One Step Forward . . .

As toddlers, many of us may well have dreamed of endless sandboxes to play in, but since few remember their toddler dreams, joy in the thought of endless sands probably went subliminal. Perhaps that’s the reason that Michigan’s massive sand dunes bordered by a vista of endless water creates a sort of ecstasy for children and relieves tension for adults. [Sandbox photo source]

I had a free afternoon last week to wander the shore and dunes of Lake Michigan at Hoffmaster State Park just south of Muskegon—finding that such ambling indeed does quiet the spirit, and if you desire to climb the dunes, gives your heart and legs a good workout. Steep dunes, in fact, can provide the reality on which an old metaphor is based: “one step forward and two steps back.” In a couple spots I had to stop climbing upward and go laterally because I was losing ground with each step! And there’s a sort of reversal of that metaphoric reality when you go down the steepest slopes: “one step forward and four steps down!” It had rained the day before and there was a damp crust of firmer sand over the dry sand on the dune I climbed, which meant that when I started down, the sand immediately under foot became a fragile “ski” that would have sent me down in a tumbling rush if a few saplings had not been at hand. (With my new camera around my neck, it could have also become the photographer’s nightmare: sand in the lens!).

After spending a few moments taking some photos for a family visiting from St. Louis (mom was trying to herd everyone into poses from which she would have been absent) I wandered the shoreline for a while—experiencing the phenomenon of “singing sands”: There’s a spot between the totally saturated wave zone and the dry dunes where there is just the right amount of moisture in the sand for your feet to make a squeak with every step, which is not unlike the crunch of snow under your feet when you walk in it in especially frigid weather. You can read about singing (or barking sands) on this Wikipedia link (Go to the bottom right-hand corner to hear a recording of the sound.)

Sand dunes are a very dramatic ecosystem where on windy days change happens as you watch: waves reforming the beach and ribbons of blowing sand moving up and over the top of bare dunes to create drifts and mini sandstorms. Such drifting and shifting sand over the years has buried entire abandoned villages, and to the dismay of landowners, blown away valuable property or threatened to inundate their homes and required them to take expensive measures to stop the encroaching drifts.

If you visit a dune area only occasionally, you are often surprised to find an entirely different appearance every time you go. Where trees once stood solid, you might find them toppling where the sand has been blown away from the roots. The roots of many plants in dune areas go very deep in search of water, and many trees take on a sort of grotesque appearance with bare twisted roots looking more like limbs. The survival capacity of such trees is amazing. Some roots have been exposed so long that they are hard to distinguish from limbs.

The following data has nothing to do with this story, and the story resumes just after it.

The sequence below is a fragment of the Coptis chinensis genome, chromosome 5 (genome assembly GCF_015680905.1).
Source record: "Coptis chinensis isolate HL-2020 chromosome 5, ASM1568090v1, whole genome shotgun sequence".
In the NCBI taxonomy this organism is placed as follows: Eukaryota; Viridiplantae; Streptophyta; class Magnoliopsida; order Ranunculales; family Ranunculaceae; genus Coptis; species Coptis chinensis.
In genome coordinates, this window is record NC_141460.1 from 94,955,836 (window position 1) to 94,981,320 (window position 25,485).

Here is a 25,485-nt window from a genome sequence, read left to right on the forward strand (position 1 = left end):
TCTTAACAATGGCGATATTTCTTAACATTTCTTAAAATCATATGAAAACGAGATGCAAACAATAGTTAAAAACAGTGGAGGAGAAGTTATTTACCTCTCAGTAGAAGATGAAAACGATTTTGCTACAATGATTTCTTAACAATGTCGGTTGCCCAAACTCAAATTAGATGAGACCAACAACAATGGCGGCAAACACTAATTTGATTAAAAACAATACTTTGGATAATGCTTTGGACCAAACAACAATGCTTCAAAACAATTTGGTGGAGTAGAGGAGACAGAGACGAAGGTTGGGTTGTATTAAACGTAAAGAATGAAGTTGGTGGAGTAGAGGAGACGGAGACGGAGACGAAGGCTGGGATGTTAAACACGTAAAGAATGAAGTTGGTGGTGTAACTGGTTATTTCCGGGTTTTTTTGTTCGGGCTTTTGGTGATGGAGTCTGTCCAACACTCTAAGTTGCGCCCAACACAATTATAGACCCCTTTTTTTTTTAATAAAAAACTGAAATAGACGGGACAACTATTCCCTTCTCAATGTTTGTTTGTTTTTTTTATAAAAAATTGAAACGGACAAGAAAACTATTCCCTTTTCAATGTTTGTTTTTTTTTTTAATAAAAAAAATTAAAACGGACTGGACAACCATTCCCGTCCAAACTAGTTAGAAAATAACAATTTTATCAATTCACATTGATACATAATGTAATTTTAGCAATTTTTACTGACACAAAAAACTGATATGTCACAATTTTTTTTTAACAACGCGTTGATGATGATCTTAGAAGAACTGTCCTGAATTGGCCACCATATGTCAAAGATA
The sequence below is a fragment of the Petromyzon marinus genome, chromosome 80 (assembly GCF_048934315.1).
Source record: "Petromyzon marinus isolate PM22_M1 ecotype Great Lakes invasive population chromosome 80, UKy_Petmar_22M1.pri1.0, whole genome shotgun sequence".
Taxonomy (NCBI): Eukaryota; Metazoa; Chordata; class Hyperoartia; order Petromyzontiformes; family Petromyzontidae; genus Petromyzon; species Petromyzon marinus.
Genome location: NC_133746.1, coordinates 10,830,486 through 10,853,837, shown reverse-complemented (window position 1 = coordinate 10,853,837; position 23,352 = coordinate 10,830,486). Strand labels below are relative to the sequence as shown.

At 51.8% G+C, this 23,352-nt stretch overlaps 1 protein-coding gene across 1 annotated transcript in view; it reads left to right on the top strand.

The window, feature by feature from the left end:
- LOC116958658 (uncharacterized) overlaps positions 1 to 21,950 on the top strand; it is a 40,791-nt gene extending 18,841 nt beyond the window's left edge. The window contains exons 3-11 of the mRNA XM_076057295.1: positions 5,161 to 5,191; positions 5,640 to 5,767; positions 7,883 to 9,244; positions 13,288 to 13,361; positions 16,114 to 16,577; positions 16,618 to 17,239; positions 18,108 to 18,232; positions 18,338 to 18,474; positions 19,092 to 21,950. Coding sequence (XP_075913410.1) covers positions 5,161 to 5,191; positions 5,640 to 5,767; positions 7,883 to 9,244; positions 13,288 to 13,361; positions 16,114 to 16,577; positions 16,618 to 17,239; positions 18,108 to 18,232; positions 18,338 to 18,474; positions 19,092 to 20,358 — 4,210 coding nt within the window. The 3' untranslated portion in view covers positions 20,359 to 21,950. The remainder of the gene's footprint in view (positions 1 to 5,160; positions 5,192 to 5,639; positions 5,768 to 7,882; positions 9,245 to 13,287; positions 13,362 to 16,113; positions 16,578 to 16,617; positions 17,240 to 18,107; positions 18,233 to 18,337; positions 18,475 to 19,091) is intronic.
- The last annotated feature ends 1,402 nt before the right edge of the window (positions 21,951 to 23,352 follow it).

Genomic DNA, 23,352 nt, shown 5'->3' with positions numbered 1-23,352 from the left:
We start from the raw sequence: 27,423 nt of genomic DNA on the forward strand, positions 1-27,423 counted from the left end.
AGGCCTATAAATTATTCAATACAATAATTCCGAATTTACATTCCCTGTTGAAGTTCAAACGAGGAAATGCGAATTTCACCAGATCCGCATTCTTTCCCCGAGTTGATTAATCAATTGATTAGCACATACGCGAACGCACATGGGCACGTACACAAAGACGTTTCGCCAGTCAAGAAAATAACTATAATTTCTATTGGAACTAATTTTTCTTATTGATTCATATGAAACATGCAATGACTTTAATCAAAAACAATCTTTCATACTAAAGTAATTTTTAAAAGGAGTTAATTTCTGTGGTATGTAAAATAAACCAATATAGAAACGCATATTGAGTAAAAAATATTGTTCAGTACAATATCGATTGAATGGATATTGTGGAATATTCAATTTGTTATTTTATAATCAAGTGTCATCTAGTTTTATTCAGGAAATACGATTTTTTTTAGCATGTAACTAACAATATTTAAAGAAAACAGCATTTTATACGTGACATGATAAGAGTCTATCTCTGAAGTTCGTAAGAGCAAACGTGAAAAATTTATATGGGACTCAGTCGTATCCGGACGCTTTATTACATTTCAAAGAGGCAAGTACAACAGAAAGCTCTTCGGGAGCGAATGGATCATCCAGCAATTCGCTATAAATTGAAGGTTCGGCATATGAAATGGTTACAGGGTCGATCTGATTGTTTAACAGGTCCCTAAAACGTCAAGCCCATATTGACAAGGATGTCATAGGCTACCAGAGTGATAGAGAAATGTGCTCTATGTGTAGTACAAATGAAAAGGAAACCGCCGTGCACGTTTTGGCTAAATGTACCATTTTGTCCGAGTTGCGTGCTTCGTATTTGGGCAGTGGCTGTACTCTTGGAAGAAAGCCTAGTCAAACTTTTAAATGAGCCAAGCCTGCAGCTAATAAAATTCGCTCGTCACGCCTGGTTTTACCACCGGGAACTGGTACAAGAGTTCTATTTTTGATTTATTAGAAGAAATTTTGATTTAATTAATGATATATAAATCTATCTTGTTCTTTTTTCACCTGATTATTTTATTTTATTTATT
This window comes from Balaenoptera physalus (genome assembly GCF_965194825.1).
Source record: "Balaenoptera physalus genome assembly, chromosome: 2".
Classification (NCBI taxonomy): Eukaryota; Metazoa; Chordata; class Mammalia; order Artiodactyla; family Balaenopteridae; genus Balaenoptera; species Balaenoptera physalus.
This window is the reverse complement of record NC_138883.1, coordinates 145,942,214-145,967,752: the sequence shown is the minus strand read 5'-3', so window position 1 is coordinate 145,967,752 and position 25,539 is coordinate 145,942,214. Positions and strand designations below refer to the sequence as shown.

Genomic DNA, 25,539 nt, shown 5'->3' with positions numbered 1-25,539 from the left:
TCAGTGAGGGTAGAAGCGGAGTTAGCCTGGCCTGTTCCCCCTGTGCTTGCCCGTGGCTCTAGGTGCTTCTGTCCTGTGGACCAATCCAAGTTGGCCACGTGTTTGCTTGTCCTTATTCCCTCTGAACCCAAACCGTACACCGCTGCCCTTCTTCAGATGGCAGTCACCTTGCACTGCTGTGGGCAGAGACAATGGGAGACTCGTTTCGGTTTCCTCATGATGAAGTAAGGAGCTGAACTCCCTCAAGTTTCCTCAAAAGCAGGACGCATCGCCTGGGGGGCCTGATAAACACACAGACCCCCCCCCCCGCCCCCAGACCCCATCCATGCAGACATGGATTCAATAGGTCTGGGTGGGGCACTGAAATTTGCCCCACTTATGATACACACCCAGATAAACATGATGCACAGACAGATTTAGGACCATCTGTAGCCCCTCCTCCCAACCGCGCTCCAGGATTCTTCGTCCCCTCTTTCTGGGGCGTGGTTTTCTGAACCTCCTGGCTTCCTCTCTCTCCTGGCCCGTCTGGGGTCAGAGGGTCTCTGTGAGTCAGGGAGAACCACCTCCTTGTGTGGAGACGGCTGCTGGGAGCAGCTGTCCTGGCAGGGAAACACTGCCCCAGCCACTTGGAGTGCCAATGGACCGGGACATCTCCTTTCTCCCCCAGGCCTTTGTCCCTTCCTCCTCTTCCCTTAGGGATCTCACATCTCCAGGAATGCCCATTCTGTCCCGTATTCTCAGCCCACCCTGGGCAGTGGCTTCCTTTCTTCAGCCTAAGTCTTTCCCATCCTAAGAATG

On my amble along the shore, some deep yellow flowers caught my eye; so I wandered up into a blowout to discover what they were (a “blowout” in dune terminology is a spot on the shoreline where the wind has managed to clear out vegetation and created a rift of mostly bare sand that projects well into what was earlier a stable, wooded hillside). In a park a blowout is the sandbox of a child’s dream; on your own property, though, it can be a virtual nightmare.

Parks are also great places for botanists to test dune stability and erosion prevention. The planting of native marram grass is the most common way to stabilize the dunes. Once the hardy and deep rooted grass has taken hold, the drifting stops. Then other plants begin to grow. The flowers, I discovered, were the hoary/hairy puccoon, which stood out like torches in the otherwise gray-green setting. After taking a few photos to add to my wildflower picture library, I also discovered a few of the rare Pitcher’s thistles that grow only in the dunes of the Great Lakes. They survive by sending their roots down as far as six feet! Also amazing to find were hundreds of oak seedlings that were taking root from last year’s acorns—no doubt assisted by one of the wettest and cloudiest Mays I can remember. Most will likely be blown away, covered up, or dried up by fall.

The dunes of the Great Lakes are the largest fresh water dune system in the world—which is one reason the US government established the Sleeping Bear Dunes National Lakeshore to help preserve this system and provide enjoyment for millions of visitors. The Sleeping Bear Dunes are the most extensive and tallest dunes on the Great Lakes. Its highest dune is about 450 feet tall (depending upon whether the wind is piling on or shaving away its peak). Some years ago when I was flying from Grand Rapids to Minneapolis on a crystal-clear and cloudless day, I spotted the dunes from the plane as we started across the Big Lake at Muskegon. They were some 115 miles away! I could see them like a white beacon on the horizon as we flew over the lake and on over Wisconsin’s beautiful Door County. They were still visible when we were well past Green Bay. [Dunes photo source]

Sand dunes: what a wonder of creation! (If you follow the links in this account you can learn a great deal about them. And if you have not loaded Google Earth onto your computer, be sure you do that. The satellite photos and tools on Google Earth make a “virtual reality” of such wonders that you could get for real only if you were an astronaut).

See you outdoors,

Dean